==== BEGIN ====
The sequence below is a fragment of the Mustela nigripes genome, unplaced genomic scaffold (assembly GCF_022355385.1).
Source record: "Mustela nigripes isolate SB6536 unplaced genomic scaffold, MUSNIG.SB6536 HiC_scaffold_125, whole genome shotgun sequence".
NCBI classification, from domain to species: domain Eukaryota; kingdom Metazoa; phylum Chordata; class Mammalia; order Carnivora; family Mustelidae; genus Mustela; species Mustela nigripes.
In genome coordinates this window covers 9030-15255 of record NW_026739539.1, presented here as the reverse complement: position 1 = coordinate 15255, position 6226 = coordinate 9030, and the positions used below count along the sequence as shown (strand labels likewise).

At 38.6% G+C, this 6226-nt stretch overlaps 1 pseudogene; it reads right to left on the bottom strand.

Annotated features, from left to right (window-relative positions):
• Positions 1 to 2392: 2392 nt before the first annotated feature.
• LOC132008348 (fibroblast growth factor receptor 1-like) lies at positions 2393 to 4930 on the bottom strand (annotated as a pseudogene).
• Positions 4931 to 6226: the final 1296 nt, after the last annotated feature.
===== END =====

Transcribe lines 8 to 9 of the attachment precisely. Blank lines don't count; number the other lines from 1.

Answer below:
• LOC132008348 (fibroblast growth factor receptor 1-like) lies at positions 2393 to 4930 on the bottom strand (annotated as a pseudogene).
• Positions 4931 to 6226: the final 1296 nt, after the last annotated feature.